I was privileged to attend the annual LCWR national conference in Houston, Texas, from Aug. 11-15. Before going, I told many people that I was most interested in hearing the perspective of the LCWR leadership on the final settlement of the Vatican mandate which had plagued the leadership of women's religious communities for years.
Before the conference, many friends of mine were convinced that LCWR had "sold out" to the Vatican. They seemed sure that the Congregation for the Doctrine of the Faith (CDF) or the Congregation for Institutes of Consecrated Life would continue to oversee the publications of LCWR, as well as the speakers and awardees at LCWR conferences for years to come. In short, they believed that LCWR had sold its prophetic soul to the Vatican.
Much to my relief, I learned that that is simply not true. CDF did indeed suggest a professional theological review of LCWR publications. But the theologians will be chosen by LCWR, which is mainly interested in theological accuracy. There is no "pre-clearance" for speakers or awardees, and there was no concern expressed by Vatican officials about recent awardees.
In short, LCWR remains in the same position -- ecclesiastically speaking -- as it was before the mandate. It is accountable to the Congregation for Institutes of Consecrated Life and Societies of Apostolic Life (CICLSAL), as are all the conferences of religious women and men around the world. The leaders will continue to visit CDF annually -- but that has been a long-standing practice which predates the mandate (one can hope that this system will also be changed in time, but that is a subject for another time).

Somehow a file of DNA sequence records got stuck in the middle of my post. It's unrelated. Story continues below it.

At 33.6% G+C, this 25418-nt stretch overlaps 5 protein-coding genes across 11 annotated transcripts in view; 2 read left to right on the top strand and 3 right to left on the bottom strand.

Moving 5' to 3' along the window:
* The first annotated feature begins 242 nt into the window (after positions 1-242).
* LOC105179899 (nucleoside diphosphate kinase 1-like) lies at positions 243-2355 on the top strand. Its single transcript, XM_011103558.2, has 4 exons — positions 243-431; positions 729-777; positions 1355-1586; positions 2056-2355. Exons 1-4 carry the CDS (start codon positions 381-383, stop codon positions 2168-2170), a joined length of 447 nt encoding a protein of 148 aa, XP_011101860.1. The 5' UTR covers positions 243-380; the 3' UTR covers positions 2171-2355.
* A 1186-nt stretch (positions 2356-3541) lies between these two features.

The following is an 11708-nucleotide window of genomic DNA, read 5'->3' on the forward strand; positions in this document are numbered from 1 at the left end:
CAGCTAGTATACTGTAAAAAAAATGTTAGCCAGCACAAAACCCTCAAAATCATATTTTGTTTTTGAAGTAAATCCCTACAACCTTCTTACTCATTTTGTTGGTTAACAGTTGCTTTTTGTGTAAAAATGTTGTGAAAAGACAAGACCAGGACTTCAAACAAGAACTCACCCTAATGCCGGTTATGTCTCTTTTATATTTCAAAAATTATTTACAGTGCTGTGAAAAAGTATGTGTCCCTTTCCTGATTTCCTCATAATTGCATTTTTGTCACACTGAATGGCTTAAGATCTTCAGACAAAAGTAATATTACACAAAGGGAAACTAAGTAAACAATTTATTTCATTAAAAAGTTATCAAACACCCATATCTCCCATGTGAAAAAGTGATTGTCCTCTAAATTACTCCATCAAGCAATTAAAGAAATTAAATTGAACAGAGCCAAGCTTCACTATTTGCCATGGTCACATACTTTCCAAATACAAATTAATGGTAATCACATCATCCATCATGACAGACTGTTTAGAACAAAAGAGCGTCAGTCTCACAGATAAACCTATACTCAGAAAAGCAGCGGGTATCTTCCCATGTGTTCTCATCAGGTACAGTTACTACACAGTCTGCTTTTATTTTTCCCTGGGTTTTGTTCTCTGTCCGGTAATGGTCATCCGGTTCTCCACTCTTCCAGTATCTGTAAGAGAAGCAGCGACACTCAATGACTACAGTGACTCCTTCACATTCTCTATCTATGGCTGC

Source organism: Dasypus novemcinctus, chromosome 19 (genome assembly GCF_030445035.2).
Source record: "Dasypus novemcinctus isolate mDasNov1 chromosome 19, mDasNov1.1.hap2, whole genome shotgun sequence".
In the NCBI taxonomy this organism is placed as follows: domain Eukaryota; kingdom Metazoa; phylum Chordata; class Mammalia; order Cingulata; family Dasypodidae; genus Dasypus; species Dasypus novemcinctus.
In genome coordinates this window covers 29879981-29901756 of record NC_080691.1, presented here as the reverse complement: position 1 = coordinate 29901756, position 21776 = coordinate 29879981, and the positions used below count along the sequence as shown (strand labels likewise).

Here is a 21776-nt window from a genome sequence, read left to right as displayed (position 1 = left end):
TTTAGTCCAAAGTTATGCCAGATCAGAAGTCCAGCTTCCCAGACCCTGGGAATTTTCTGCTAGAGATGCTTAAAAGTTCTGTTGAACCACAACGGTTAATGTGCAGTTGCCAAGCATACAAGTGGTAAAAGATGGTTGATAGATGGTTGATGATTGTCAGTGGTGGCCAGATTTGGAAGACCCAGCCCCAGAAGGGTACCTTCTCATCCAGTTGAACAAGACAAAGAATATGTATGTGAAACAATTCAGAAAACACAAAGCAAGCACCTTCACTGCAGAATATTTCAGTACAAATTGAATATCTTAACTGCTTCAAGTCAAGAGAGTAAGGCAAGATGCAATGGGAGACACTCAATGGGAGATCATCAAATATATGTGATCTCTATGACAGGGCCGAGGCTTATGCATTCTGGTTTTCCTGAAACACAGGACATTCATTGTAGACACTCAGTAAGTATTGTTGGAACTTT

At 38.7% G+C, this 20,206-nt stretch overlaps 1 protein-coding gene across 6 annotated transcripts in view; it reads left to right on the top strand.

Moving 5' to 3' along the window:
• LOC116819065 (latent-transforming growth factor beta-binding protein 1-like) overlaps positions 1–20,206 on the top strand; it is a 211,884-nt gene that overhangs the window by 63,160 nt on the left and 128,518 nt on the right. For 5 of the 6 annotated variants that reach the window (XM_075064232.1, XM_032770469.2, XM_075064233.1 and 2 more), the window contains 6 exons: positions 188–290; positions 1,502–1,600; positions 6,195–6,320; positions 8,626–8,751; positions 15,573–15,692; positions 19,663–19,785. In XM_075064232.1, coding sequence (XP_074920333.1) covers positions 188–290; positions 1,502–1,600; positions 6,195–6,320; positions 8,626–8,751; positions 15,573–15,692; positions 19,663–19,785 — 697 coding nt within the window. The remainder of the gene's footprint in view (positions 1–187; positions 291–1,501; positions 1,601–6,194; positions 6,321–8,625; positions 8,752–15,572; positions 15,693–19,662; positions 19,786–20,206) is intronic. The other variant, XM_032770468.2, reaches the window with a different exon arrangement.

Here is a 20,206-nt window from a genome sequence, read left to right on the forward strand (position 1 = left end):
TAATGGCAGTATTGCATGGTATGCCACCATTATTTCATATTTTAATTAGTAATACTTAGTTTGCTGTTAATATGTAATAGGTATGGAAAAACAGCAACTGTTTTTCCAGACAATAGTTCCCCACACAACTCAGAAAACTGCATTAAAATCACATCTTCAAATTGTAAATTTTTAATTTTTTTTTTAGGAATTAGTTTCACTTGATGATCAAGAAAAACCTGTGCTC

But this raises the question: why did the Vatican settle? Why did CDF back off of its demands to LCWR? No one knows for sure except the officials at the Vatican.
We say: Charlottesville reveals the weeping wound of racism. What do we, the American Catholic faith community, do next? Read the editorial.
But I suspect there are two reasons. The first is the extraordinary support expressed by the laity of the United States as the contents of the mandate became known. There were demonstrations, public expressions of support of all kinds by people in parishes and in the church reform movement. This led to very positive press coverage and editorials praising the work that sisters do in the United States -- and that positive coverage went far beyond NCR!
Put all of this together, and I suspect that Pope Francis judged that this whole mandate was a major political embarrassment, and he wanted it out of sight by the time of his September visit to the United States. The very fact that he met with LCWR leadership at the Vatican for 50 minutes (an extraordinary amount of time on a papal schedule) gives some credence to that theory.
That said, it was extraordinary to hear the heart-rending stories of the LCWR leaders at the Houston conference who talked about suffering through meetings with Vatican officials over the years, as they tried to bridge the deep "cultural chasm" between them and U.S. women religious. Perhaps … maybe … some of that chasm has been healed. The women also shared "graced" moments. And the leaders of LCWR give some of the credit for bridge building to Archbishop J. Peter Sartain of Seattle.
In short, this whole mandate caused needless suffering, but in a strange way, it may have led to a breakthrough in understanding. Only time will tell.